The court of appeals also agreed with the government that the district court had erred in refusing to allow the government to pursue its fraudulent conveyance theory and in failing to give adequate consideration to the government's lien tracing and nominee defenses. Pet. App. 15a-22a. In light of this Court's decision in Craft, the court of appeals observed, the lien tracing and nominee theories "are relevant in determining the Government's interest in the entireties properties and mortgage payments at issue." Id. at 22a. The court therefore held that the government was "entitled to present its nominee and lien tracing theories on remand in order to determine the exact value of the Government's interests." Ibid. The court remanded the case for further proceedings on all three theories. Id. at 21a-22a.

5. The government subsequently filed a motion to amend the court of appeals' opinion. The government asked the court to eliminate the statement that the government is entitled under Sections 6331 and 6335 to sell more than Mr. Hatchett's interest in the properties or other interests to which the government's liens have attached. Pet. App. 51a-54a. The government explained that it is "highly doubtful" whether Section 6335(c) "allows the Government to sell property that neither belongs to the taxpayer nor is property on which there is a lien." Id. at 52a. The government further stated that it has never sought in this case to sell, pursuant to the administrative sale provisions, more than the property upon which it levied, which is only Mr. Hatchett's interest in the parcels or interests to which the government's liens have attached. See id. at 53a.

Petitioners filed a petition for a writ of certiorari before the court of appeals acted on the government's motion to amend the opinion. On December 31, 2003, after petitioners had filed their petition, the court of appeals granted the government's motion to amend the court's opinion. App., infra, 1a-4a. On January 5, 2004, the court of appeals sent the parties and the legal publishers a copy of the corrected page of its opinion, reflecting the deletion from the opinion of the following sentence: "Accordingly, the Government is entitled to sell the whole of the properties and collect a portion of the proceeds pursuant to § 6335(c)." Id. at 4a.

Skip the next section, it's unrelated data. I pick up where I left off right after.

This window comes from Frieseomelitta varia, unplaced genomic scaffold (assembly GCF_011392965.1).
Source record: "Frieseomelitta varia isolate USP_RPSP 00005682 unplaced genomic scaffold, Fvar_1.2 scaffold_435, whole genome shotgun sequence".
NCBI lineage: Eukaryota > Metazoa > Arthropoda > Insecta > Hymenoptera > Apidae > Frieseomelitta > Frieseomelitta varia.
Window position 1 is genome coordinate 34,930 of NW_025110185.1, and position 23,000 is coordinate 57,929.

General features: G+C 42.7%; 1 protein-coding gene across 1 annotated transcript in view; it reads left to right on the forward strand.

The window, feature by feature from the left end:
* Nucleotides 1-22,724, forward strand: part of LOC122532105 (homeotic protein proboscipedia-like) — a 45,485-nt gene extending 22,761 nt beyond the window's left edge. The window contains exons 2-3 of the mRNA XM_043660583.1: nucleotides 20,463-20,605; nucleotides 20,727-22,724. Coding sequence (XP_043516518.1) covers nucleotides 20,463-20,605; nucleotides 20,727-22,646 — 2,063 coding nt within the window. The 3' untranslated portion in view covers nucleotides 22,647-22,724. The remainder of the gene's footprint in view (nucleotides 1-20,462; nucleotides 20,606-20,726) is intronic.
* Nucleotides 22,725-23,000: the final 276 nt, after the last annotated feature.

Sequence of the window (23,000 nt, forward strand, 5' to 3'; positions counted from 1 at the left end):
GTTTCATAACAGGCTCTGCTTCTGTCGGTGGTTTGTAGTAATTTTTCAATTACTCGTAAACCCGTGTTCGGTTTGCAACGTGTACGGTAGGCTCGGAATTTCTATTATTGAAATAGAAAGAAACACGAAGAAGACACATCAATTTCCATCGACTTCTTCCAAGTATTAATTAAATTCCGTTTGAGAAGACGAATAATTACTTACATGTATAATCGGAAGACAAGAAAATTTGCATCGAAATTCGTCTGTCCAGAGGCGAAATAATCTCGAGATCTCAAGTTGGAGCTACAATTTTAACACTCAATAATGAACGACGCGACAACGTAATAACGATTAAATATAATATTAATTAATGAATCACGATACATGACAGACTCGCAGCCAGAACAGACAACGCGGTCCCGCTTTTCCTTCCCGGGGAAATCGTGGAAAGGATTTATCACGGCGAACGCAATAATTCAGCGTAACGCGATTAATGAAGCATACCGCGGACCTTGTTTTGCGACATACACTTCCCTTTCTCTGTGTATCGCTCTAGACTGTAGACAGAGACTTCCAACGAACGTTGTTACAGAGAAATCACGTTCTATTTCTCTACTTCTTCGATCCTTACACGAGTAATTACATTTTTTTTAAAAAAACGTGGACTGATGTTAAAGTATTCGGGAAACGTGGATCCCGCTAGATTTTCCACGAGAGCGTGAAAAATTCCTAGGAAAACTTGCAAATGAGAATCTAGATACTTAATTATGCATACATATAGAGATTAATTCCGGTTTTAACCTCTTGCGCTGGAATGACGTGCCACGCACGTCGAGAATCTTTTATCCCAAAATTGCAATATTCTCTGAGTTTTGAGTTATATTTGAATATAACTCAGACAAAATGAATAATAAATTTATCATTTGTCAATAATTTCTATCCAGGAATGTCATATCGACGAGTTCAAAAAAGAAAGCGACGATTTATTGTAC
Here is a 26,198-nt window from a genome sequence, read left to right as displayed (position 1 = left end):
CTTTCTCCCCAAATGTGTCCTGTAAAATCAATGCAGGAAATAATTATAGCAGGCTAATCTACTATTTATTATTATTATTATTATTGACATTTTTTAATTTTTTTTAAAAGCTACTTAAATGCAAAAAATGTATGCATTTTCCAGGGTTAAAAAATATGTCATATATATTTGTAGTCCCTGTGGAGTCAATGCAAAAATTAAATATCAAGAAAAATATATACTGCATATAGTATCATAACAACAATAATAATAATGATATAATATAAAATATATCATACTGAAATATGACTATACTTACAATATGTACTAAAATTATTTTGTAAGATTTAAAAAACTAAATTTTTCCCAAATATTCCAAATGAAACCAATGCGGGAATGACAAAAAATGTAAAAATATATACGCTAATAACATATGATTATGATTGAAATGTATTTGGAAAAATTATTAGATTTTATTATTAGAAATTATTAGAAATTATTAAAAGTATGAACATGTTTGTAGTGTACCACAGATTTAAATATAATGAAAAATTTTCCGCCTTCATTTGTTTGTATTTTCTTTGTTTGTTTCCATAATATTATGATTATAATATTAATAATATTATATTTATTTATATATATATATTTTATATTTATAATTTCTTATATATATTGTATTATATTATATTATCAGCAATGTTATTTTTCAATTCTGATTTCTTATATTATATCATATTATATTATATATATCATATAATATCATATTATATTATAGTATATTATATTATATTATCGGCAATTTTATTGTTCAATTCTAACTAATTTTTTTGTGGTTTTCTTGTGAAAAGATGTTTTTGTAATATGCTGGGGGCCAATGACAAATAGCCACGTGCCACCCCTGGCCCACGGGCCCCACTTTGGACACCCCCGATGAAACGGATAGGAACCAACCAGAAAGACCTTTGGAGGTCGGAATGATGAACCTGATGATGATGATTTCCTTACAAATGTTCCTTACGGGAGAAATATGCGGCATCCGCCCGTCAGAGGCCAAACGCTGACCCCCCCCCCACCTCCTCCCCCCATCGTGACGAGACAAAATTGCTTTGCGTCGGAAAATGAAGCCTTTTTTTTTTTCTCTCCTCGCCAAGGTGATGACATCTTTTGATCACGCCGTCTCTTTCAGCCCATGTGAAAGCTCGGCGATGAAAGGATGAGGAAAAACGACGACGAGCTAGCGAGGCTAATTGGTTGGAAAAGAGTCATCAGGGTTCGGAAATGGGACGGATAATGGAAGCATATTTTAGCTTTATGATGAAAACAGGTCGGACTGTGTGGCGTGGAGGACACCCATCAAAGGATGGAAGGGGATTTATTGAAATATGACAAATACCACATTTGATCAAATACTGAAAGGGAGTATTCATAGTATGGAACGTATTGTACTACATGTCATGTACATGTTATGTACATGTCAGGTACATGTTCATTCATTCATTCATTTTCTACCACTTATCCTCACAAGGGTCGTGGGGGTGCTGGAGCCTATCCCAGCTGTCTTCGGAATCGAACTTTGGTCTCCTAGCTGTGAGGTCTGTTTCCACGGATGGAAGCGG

ARGUMENT

This case no longer presents the issue raised in the petition for a writ of certiorari, because the court of appeals has deleted from its opinion the crucial passage stating that the government can sell the whole of the entireties properties. Indeed, there is no ongoing controversy on the question presented by petitioners, because petitioners, the government, and the court of appeals all agree that, under 26 U.S.C. 6331 and 6335, the government can sell only property belonging to the delinquent taxpayer or to which a federal tax lien has attached. Moreover, the court of appeals' opinion, as amended, is correct and does not conflict with any decision of this Court or any other court of appeals. In any event, because of the interlocutory posture of this case, the case is not currently ripe for review by this Court. Further review is therefore not warranted.

1. Under 26 U.S.C. 6321, if a taxpayer does not pay an assessed tax after notice and demand, a lien in favor of the United States in the amount of the delinquency arises "upon all property and rights to property, whether real or personal," belonging to the taxpayer. See United States v. Craft, 535 U.S. 274, 276 (2002); United States v. National Bank of Commerce, 472 U.S. 713, 719 (1985). The federal tax lien is not self-executing, id. at 720, but Congress has granted the government a number of remedies to enforce the lien. For example, the government may sue to foreclose on its lien under 26 U.S.C. 7403. See United States v. Rodgers, 461 U.S. 677, 682 (1983). Alternatively, 26 U.S.C. 6331(a) empowers the government to collect a delinquent tax "by levy upon all property and rights to property * * * belonging to [the taxpayer] or on which there is a lien provided in [Section 6321]." Under 26 U.S.C. 6331(b), in any case where the government may levy, it may seize and sell the property administratively, without judicial intervention. Rodgers, 461 U.S. at 682-683; see 26 U.S.C. 6335. And, under 26 U.S.C. 6335(c), "[i]f any property liable to levy is not divisible, so as to enable the Secretary by sale of a part thereof to raise the whole amount of the tax and expenses, the whole of such property shall be sold."

Petitioners acknowledge (Pet. 5) that, under Sections 6331 and 6335, the government may conduct an administrative sale of Mr. Hatchett's interest in the entireties properties. They contest and seek review only of the suggestion in the court of appeals' initial opinion that the government may sell not only Mr. Hatchett's interest but the whole of entireties properties, including any portion that legitimately belongs to Mrs. Hatchett. See Pet. i-ii, 5, 18. The petition was filed, however, before the court of appeals amended its opinion to delete the sentence stating that "the Government is entitled to sell the whole of the properties and collect a portion of the proceeds pursuant to § 6335(c)." App., infra, 4a. As amended, the opinion no longer holds that the government may sell the whole of the properties. This case therefore no longer presents the issue on which petitioners seek this Court's review.